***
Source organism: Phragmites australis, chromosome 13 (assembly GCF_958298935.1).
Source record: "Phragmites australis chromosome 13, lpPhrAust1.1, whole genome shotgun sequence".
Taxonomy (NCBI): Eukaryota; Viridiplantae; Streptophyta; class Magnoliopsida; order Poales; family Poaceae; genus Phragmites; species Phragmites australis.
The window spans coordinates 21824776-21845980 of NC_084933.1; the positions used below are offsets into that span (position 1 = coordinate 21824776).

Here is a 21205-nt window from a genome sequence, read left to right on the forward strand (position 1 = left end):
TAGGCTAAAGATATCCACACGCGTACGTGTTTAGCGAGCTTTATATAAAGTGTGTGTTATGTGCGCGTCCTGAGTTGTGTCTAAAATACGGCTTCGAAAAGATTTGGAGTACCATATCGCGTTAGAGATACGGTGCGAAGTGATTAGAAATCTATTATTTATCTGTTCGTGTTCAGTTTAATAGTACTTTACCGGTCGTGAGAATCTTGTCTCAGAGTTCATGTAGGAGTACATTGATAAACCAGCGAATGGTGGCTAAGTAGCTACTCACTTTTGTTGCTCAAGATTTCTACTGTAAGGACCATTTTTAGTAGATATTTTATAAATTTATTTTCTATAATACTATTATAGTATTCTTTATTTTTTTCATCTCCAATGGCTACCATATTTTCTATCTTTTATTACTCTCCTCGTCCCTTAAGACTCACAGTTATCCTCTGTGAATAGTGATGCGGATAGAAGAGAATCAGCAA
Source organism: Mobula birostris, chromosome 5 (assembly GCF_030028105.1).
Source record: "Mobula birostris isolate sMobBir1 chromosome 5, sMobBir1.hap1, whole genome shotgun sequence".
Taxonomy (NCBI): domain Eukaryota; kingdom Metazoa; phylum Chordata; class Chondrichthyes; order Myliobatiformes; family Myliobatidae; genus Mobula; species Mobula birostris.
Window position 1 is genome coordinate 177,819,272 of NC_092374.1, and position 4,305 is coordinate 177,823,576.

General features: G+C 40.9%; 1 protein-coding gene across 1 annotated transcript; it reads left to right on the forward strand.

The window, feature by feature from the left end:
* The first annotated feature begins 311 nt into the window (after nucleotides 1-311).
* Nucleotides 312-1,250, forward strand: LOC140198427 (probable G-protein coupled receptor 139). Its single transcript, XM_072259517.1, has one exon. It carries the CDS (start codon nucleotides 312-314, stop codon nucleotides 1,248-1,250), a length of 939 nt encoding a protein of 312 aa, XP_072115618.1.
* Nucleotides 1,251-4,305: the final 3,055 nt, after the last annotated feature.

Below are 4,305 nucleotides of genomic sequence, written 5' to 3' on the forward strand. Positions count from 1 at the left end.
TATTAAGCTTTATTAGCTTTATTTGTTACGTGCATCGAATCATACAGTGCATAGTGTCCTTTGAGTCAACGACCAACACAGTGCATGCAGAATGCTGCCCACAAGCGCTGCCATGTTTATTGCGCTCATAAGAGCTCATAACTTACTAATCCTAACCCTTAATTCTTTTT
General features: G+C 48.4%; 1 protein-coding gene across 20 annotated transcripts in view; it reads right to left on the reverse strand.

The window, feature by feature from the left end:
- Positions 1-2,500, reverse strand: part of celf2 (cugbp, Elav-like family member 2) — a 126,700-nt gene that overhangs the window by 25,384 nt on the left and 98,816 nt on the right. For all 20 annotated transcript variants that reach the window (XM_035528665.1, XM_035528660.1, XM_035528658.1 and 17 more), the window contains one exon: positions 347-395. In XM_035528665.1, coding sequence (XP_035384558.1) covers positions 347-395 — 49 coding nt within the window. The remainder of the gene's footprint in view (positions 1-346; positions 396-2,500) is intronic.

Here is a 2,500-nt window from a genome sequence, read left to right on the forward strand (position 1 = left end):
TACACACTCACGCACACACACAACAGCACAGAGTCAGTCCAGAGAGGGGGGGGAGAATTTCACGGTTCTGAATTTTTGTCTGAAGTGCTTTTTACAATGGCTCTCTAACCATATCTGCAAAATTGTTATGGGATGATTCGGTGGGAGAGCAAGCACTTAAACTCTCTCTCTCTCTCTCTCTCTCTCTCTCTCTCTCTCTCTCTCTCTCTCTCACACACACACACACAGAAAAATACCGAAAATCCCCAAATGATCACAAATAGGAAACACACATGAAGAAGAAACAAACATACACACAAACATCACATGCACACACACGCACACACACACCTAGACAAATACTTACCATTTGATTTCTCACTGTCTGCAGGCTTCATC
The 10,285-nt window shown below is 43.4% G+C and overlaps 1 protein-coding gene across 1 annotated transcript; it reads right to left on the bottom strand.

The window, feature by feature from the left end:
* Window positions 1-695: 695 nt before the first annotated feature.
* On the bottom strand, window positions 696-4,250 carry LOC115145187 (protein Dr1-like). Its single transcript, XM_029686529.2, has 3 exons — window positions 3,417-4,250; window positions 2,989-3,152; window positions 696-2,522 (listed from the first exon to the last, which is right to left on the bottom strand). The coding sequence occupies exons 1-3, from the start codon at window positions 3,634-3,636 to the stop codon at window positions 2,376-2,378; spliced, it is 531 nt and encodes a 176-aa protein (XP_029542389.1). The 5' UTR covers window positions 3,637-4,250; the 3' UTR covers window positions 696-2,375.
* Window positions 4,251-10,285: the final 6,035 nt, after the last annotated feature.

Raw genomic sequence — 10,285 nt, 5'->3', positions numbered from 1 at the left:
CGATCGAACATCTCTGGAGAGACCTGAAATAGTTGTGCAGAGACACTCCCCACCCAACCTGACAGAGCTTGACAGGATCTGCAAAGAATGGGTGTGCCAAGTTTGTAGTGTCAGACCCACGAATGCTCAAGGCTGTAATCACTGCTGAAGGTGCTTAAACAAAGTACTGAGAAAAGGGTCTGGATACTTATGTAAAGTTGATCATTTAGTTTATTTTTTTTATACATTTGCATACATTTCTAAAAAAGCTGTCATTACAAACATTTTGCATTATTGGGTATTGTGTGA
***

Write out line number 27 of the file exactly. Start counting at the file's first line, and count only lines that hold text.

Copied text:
* Window positions 4,251-10,285: the final 6,035 nt, after the last annotated feature.